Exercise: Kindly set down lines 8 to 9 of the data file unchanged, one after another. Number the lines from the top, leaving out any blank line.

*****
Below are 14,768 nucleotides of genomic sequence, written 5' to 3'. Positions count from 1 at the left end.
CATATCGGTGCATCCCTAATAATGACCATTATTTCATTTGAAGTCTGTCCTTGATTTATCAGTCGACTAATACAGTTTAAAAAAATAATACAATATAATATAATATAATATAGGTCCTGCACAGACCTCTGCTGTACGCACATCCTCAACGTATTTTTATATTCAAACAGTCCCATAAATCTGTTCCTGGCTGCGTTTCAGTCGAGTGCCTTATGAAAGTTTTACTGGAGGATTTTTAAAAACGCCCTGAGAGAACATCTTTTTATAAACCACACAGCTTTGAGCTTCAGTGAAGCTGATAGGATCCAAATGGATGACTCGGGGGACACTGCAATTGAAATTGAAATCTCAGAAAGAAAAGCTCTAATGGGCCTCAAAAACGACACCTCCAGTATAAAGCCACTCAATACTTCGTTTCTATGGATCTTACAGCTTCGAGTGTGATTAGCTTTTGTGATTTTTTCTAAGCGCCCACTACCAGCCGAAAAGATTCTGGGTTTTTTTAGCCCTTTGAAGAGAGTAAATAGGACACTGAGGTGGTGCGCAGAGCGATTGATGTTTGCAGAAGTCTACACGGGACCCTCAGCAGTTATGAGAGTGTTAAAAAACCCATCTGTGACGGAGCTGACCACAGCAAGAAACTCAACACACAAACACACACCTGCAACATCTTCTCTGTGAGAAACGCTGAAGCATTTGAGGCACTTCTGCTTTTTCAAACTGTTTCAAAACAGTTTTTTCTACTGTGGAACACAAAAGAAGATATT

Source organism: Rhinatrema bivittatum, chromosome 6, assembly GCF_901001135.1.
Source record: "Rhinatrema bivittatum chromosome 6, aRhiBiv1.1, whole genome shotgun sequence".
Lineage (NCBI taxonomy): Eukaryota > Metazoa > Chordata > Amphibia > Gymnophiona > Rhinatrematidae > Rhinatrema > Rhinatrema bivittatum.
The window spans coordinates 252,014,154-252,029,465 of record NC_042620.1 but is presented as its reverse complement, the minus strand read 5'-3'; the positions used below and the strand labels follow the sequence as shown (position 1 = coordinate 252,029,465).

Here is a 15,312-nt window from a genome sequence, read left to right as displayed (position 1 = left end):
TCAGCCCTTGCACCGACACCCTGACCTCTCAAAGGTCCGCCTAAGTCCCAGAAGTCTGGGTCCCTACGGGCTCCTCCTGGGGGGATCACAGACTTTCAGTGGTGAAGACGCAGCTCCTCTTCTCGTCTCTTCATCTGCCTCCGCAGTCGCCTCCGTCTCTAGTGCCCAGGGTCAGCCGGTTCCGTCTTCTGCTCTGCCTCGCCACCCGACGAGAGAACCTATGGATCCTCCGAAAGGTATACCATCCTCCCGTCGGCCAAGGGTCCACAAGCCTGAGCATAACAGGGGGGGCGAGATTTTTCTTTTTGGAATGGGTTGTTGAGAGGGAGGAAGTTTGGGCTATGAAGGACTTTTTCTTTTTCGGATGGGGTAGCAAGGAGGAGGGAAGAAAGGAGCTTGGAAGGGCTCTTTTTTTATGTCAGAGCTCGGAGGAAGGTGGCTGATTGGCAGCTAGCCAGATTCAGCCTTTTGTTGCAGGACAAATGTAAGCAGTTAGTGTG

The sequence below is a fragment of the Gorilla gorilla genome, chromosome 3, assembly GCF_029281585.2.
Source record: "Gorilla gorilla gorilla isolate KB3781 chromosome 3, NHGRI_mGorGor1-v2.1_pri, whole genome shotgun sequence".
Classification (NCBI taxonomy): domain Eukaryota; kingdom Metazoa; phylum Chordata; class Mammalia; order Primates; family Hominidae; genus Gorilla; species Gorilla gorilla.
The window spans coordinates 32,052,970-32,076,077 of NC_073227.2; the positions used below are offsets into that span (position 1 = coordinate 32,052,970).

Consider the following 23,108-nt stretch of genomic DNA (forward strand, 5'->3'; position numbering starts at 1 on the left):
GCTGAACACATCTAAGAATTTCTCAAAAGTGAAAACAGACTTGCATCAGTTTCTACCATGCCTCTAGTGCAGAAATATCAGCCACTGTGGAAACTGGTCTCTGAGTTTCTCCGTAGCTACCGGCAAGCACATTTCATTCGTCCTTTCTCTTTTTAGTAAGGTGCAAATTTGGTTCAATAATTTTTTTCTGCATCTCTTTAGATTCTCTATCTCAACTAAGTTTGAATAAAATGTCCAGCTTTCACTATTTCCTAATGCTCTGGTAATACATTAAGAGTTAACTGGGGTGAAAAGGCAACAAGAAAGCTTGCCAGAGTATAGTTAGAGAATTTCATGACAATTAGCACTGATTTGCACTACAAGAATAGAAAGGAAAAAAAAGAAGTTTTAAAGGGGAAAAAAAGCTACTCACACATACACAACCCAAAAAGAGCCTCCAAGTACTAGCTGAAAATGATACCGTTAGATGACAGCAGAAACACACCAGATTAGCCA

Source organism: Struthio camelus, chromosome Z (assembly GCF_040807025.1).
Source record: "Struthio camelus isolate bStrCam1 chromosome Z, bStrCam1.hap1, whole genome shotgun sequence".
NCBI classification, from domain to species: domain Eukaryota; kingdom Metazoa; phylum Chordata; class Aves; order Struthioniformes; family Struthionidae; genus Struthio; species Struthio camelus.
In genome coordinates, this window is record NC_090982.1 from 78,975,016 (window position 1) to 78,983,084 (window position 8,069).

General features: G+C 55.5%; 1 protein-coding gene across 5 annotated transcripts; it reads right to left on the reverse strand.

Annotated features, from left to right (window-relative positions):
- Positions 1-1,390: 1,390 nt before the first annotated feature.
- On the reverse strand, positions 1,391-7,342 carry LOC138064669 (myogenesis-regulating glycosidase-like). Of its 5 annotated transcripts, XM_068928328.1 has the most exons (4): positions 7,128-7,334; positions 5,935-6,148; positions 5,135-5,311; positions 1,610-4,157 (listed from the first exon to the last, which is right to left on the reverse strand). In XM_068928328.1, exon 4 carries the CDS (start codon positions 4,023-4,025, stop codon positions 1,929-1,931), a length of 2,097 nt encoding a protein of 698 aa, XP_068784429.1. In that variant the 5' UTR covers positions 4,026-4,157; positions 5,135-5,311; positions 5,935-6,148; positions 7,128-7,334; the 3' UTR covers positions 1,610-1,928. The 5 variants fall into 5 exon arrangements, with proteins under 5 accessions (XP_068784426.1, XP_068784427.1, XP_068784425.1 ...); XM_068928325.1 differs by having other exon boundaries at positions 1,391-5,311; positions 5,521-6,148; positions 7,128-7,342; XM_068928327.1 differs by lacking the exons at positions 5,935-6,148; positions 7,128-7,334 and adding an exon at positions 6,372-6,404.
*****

TCAGCCCTTGCACCGACACCCTGACCTCTCAAAGGTCCGCCTAAGTCCCAGAAGTCTGGGTCCCTACGGGCTCCTCCTGGGGGGATCACAGACTTTCAGTGGTGAAGACGCAGCTCCTCTTCTCGTCTCTTCATCTGCCTCCGCAGTCGCCTCCGTCTCTAGTGCCCAGGGTCAGCCGGTTCCGTCTTCTGCTCTGCCTCGCCACCCGACGAGAGAACCTATGGATCCTCCGAAAGGTATACCATCCTCCCGTCGGCCAAGGGTCCACAAGCCTGAGCATAACAGGGGGGGCGAGATTTTTCTTTTTGGAATGGGTTGTTGAGAGGGAGGAAGTTTGGGCTATGAAGGACTTTTTCTTTTTCGGATGGGGTAGCAAGGAGGAGGGAAGAAAGGAGCTTGGAAGGGCTCTTTTTTTATGTCAGAGCTCGGAGGAAGGTGGCTGATTGGCAGCTAGCCAGATTCAGCCTTTTGTTGCAGGACAAATGTAAGCAGTTAGTGTG

The sequence below is a fragment of the Gorilla gorilla genome, chromosome 3, assembly GCF_029281585.2.